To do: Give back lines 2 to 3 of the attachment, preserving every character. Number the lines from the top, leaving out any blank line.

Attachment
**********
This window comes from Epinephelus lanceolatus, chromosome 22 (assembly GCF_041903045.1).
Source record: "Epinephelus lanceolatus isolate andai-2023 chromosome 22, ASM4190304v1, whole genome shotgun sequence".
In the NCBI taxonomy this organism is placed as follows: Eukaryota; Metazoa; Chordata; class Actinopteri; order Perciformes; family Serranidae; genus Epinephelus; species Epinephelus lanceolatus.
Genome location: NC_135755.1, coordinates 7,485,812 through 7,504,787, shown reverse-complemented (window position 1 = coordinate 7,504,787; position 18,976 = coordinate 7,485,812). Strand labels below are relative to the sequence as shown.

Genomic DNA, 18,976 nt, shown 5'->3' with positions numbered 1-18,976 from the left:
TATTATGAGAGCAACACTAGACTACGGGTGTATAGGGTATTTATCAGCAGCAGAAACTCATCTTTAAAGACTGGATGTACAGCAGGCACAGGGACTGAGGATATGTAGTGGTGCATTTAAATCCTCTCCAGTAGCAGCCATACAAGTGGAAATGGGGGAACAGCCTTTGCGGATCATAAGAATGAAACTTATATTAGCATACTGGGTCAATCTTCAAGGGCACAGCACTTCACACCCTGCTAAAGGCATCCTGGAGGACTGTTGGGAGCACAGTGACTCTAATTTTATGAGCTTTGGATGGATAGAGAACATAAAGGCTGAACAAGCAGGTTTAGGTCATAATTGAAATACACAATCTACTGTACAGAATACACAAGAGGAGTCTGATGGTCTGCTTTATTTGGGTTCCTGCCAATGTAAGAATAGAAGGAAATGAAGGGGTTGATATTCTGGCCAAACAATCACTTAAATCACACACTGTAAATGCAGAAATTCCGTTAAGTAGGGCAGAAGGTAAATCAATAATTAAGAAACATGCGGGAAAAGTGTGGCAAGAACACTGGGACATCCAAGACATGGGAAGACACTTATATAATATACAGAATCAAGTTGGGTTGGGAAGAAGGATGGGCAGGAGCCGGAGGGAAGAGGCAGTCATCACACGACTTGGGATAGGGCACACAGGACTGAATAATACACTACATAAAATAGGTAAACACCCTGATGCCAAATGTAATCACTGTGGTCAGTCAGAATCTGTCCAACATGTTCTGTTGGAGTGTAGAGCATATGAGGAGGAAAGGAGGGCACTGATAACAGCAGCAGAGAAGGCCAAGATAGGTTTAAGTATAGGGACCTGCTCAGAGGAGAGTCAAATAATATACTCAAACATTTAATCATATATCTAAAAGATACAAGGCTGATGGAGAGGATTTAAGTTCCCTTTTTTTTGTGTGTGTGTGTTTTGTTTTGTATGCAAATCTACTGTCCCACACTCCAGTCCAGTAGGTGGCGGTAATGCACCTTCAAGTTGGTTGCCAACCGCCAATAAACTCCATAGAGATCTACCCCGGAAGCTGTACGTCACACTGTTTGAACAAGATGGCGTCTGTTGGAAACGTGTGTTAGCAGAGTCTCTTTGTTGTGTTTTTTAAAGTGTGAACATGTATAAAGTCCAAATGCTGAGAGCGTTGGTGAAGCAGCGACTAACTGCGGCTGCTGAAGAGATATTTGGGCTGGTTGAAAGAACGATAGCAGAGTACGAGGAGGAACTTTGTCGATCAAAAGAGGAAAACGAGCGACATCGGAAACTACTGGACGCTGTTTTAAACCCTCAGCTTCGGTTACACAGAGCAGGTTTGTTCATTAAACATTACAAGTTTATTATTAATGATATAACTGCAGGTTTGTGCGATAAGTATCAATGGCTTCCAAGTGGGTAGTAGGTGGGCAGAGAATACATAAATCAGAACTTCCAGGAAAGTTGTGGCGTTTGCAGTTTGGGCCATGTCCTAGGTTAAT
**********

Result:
Source record: "Epinephelus lanceolatus isolate andai-2023 chromosome 22, ASM4190304v1, whole genome shotgun sequence".
In the NCBI taxonomy this organism is placed as follows: Eukaryota; Metazoa; Chordata; class Actinopteri; order Perciformes; family Serranidae; genus Epinephelus; species Epinephelus lanceolatus.